By Brian Molstad, Molstad Consulting LLC, www.molstadconsulting.com
Everybody knows that money talks. It’s no different in the world of web analytics. When dollar values are assigned to site behaviors and other key metrics, the value of user actions and traffic sources becomes immediately clear.
Monetization isn’t just for ecommerce sites. Other user actions such as contact form submissions, file downloads, page views, and email newsletter signups are also excellent candidates.
If it’s your job to convince stakeholders to act, or if you’re an executive looking for more clarity in your key performance indicators (KPIs), this post will offer you some ammunition and help get you started.
Monetization’s Impact on Language
Monetized language is much more effective than un-monetized when communicating to decision makers why a certain site update should be undertaken. Take these examples for instance:
Un-monetized: “After mapping user traffic trends to goal completions for our site’s primary lead generation form, I found that the percentage of site visitors who find their way to the lead generation form is low and the conversion rate of visitors who access the form itself is less than optimal. We should work to improve these metrics.”
Monetized: “We’re leaving money on the table. With minor adjustments, we could significantly increase the number of leads we get through the website. Our web analytics and past order data shows that each lead we get through the site is worth $730. With some minor changes, we can increase our visitor-to-lead conversion rate by 10%, conservatively speaking. This would mean an additional $190,000 per month or $2.3 million a year in revenue. We should act soon. If we wait three months, we’ll be passing up $570,000.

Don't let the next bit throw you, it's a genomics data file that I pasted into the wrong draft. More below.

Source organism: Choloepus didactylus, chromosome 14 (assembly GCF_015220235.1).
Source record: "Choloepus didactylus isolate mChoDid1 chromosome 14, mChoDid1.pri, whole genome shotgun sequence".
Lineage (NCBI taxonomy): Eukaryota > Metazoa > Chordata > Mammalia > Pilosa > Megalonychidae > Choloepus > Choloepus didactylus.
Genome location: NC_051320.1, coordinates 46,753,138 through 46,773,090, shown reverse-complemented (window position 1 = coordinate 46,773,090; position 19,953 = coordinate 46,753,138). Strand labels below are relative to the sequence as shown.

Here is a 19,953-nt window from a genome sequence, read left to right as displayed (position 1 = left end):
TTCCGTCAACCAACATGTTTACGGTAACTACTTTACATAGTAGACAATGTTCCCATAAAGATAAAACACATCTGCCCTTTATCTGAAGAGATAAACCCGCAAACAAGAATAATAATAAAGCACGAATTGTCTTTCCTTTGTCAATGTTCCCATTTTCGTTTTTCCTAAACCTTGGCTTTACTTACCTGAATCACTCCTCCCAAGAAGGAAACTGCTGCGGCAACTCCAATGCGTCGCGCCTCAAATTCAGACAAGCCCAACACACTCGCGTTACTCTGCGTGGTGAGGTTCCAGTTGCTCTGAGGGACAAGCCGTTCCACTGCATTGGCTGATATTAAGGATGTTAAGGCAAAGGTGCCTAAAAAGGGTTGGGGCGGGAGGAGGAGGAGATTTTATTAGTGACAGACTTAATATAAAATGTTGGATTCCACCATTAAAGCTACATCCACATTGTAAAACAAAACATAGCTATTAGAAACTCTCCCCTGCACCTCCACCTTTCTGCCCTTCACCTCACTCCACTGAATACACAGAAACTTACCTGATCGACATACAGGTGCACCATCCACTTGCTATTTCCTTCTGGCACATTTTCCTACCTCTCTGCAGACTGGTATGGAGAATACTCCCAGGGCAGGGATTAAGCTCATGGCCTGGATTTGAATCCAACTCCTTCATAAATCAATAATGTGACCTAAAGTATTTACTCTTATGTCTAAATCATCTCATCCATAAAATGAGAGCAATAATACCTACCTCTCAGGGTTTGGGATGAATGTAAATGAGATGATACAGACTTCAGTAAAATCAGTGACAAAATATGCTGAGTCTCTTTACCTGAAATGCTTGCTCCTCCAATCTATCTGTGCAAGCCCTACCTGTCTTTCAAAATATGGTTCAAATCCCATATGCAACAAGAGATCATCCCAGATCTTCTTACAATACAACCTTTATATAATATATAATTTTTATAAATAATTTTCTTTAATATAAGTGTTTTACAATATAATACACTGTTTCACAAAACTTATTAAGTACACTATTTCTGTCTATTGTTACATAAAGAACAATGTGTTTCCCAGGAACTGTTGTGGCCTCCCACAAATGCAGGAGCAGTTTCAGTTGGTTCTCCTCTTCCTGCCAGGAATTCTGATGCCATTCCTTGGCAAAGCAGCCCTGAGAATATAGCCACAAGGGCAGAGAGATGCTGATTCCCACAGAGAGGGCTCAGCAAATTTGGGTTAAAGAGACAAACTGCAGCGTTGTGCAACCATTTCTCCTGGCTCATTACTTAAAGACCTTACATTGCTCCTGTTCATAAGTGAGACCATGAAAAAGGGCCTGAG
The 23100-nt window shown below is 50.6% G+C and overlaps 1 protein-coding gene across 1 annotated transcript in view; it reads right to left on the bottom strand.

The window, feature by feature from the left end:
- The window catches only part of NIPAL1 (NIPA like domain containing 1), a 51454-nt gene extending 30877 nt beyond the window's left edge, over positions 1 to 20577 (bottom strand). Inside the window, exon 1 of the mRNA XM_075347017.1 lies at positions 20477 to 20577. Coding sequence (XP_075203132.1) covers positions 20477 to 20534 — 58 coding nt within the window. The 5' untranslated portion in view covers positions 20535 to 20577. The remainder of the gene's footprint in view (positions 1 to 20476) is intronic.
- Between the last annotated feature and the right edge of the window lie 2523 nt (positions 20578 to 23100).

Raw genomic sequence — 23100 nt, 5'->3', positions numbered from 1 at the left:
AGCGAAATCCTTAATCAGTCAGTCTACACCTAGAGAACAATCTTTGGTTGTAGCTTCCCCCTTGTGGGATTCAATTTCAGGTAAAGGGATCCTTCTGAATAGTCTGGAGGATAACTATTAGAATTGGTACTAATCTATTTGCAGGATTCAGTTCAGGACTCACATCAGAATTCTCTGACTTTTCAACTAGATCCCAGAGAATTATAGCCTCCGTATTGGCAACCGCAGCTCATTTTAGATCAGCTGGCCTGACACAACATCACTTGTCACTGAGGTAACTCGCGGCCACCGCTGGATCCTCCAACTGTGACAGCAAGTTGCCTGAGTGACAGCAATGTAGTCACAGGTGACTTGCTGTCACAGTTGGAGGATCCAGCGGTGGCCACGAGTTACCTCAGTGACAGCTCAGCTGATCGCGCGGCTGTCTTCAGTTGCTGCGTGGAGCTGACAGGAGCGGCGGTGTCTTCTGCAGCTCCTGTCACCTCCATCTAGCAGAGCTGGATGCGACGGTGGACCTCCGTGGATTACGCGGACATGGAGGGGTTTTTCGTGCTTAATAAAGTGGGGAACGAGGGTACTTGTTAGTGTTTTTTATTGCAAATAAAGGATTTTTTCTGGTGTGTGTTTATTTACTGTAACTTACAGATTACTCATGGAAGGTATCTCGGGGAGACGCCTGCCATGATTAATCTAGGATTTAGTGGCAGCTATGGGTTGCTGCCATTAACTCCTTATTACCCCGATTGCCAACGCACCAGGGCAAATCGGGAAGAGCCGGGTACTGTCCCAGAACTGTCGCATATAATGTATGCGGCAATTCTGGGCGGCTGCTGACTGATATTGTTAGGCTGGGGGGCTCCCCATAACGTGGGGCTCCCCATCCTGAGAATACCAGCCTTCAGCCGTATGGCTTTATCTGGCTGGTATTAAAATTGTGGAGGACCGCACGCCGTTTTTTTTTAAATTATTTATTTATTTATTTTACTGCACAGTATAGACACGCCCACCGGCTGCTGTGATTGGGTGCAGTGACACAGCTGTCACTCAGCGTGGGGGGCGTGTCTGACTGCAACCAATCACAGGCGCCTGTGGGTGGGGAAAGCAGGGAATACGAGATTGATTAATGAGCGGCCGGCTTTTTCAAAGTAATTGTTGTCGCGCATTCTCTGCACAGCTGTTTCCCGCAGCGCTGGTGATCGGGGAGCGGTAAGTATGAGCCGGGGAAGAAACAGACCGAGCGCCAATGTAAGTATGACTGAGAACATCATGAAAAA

Which example gets your attention?
The Benefits of Monetization
Here are some reasons why your organization should take a monetized approach to your data gathering and reporting.
- Concretely know the impact of web development efforts and missed opportunities
- Clearly prioritized initiatives sorted by those that drive revenue
- Less time spent on updates that don’t impact the bottom line
- Removal of internal politics and guesswork from decision making
- Knowledge of your site’s true ROI
Examples of Monetized Behaviors
Lead generation is the most commonly monetized behavior and rightly so. This is the bread and butter of sites that complete their sales through reps or agents. The calculation of a lead value is as follows:
(leads closed x average revenue per sale) / total leads = avg. lead value
For example, if your site produces an average of 500 leads per month, and 100 of them result in sales with an average of $2,000 each, then each lead is worth $400.
Use unique phone numbers and track those calls that originated from the website. The conversion rate (to be reduced) here is those visits to the support section that resulted in a call center call. Use this data to frame any proposed improvements to the support section in clear dollar terms.
With ecommerce, it’s obvious to begin optimizing the checkout process, however increases in other actions, such as views of product detail pages, can also be monetized. By analyzing clickstream data patterns and ultimate purchase rates, you should be able to determine the value of a visit that includes one or more product detail page views. Once this value is established, it will be clearer which improvements that drive traffic to detail pages (such as internal ads, better search results, etc) are worth the effort.
Take advantage of monetization to create powerful reports that get noticed and acted upon. Then get ready to calculate the financial benefits of vastly shorter prioritization meetings and fewer internal debates.